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  1. Guidance, Compliance, & Regulatory Information

Human Drug Imports

FDA protects public health by promoting supply chain integrity and working to ensure medicines imported to the U.S. comply with applicable legal and regulatory requirements. Imported drugs must meet FDA’s standards for quality, safety and effectiveness. For example, medicines from outside the legitimate U.S. drug supply chain do not have the same assurance of safety, effectiveness and quality as drugs subject to FDA oversight.
FDA reviews shipments of imported drugs to determine whether they are admissible into the U.S. An imported drug may be refused entry if, for example, it appears to be:

  • Adulterated – Federal law requires manufacturers to comply with quality requirements. A drug may be adulterated if, for example, it was not manufactured in compliance with these quality requirements.
  • Misbranded – Appropriate label information is an important aspect of marketing a drug because it gives patients the information they need to take medications correctly. A drug label must comply with FDA regulations. A drug may be misbranded if, for example, its label is false or misleading, lacks FDA-required information, or otherwise does not follow FDA’s label rules. A drug may also be misbranded if a manufacturer has not complied with FDA requirements to register and list their drugs with the FDA. A drug may also be misbranded if it is a prescription drug offered for sale without a prescription.
  • Unapproved – With certain exceptions, drugs must be proven to be safe and effective for use before companies can sell them in the U.S. A drug that lacks FDA-approval is considered to be unapproved.

FDA examines and analyzes samples of imported drugs to ensure they comply with applicable standards and/or label requirements. See the human drug imports flyer for more information.

Import information

Importation of drugs originally intended for foreign markets

FDA and the Department of Health and Human Services have provided two pathways to allow importation of certain prescription drugs that were originally intended for foreign markets. These pathways include a final rule to implement section 804 of the FD&C Act and a final guidance for industry that describes procedures drug manufacturers can follow to facilitate importation of prescription drugs, including biological products, that are FDA-approved, manufactured abroad, authorized for sale in any foreign country, and originally intended for sale in that foreign country. For further information, please visit the Importation of Drugs Originally Intended for Foreign Markets page.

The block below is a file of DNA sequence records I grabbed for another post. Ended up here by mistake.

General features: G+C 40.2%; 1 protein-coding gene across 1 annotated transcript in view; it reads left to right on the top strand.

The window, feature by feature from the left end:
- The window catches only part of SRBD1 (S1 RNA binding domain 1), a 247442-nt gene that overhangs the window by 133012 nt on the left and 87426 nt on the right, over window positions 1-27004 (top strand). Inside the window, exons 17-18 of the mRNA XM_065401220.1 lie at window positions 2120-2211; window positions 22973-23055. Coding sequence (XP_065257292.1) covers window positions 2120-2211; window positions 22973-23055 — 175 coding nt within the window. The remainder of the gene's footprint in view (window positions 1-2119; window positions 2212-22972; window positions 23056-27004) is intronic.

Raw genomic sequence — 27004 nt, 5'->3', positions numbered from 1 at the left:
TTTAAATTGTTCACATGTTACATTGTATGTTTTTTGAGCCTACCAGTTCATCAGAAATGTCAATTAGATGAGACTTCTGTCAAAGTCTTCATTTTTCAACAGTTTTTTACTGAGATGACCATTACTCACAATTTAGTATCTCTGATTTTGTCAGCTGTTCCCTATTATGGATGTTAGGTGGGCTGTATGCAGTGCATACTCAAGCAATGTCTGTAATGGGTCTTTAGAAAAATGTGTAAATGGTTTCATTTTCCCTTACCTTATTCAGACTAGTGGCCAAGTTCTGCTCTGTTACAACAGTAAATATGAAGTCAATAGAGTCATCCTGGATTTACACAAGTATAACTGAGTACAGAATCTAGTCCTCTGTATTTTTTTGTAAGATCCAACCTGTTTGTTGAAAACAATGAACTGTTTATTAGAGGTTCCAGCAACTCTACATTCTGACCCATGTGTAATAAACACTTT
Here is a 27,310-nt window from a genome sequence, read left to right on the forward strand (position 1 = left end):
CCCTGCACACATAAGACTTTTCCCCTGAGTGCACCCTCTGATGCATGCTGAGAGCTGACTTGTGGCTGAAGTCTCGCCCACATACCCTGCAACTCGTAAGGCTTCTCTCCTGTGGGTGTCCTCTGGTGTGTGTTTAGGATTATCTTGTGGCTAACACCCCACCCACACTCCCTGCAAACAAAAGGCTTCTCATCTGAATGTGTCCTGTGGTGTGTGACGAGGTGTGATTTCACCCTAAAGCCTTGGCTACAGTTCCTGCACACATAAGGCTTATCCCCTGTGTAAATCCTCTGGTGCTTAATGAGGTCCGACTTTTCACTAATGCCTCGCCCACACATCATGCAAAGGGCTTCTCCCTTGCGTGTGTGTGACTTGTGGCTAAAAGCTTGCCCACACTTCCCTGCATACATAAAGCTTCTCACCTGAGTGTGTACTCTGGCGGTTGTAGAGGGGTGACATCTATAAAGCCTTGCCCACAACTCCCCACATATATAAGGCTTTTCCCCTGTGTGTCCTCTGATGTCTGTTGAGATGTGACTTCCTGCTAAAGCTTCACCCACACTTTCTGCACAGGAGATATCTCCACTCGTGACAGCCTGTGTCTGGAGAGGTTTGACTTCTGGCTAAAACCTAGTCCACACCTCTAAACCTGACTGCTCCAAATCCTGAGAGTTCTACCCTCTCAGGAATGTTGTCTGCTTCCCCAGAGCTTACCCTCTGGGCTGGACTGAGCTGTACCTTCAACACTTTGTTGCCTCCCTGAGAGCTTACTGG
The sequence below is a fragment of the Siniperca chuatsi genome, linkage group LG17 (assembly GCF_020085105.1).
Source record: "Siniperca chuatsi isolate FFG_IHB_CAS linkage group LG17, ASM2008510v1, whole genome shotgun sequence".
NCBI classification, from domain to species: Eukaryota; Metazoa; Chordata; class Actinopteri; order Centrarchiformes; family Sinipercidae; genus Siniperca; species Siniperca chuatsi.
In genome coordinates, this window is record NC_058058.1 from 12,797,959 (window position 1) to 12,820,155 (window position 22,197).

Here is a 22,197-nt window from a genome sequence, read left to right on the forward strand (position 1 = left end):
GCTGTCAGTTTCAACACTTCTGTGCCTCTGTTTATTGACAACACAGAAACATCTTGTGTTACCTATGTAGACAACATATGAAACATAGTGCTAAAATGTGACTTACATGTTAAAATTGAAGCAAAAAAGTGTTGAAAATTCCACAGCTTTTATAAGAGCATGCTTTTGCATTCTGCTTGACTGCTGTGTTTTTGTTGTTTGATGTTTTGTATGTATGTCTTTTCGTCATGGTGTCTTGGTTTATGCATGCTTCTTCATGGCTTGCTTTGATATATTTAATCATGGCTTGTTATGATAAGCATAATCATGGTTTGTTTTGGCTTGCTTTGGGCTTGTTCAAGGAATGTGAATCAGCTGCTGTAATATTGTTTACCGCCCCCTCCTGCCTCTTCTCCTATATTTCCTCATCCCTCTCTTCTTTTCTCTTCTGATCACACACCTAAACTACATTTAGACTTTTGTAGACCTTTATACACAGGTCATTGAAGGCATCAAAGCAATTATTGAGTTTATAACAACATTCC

Section 804 Importation Programs (SIP)

Consistent with the Executive Order on Promoting Competition in the American Economy, FDA will work with states and tribes that propose to develop importation programs in accordance with section 804 of the FD&C Act and the FDA’s implementing regulation to reduce the cost of covered products to the American consumer without imposing additional risk to public health and safety.
States and tribes interested in working with the agency on a Section 804 Importation Program (SIP) proposal can contact FDA’s Intergovernmental Affairs Staff at IGA@fda.hhs.gov to begin the conversation.
States and tribes may submit a SIP proposal for agency review or ask questions about an existing proposal by email to SIPDrugImportsandRFP@fda.hhs.gov.

Pre-launch activities importation requests (PLAIR)

FDA grants pre-launch activities importation requests (PLAIR) in certain circumstances to allow product sponsors anticipating approval of a drug application to import unapproved finished drug products in order to prepare for market launch. See the following documents for additional information on PLAIR.

Information on importing other specific FDA-regulated products

Personal importation policy (PIP)

In most circumstances, it is illegal for individuals to import drugs into the U.S. for personal use because such drugs often have not been approved by FDA . FDA’s personal importation policy provides guidance regarding situations where FDA does not intend to prevent the importation of an unapproved drug for personal use. Please note that FDA’s personal importation policy is not part of the pathways described above for importation of drugs originally intended for foreign markets.

Contact CDERImports@fda.hhs.gov with questions about human drug importation


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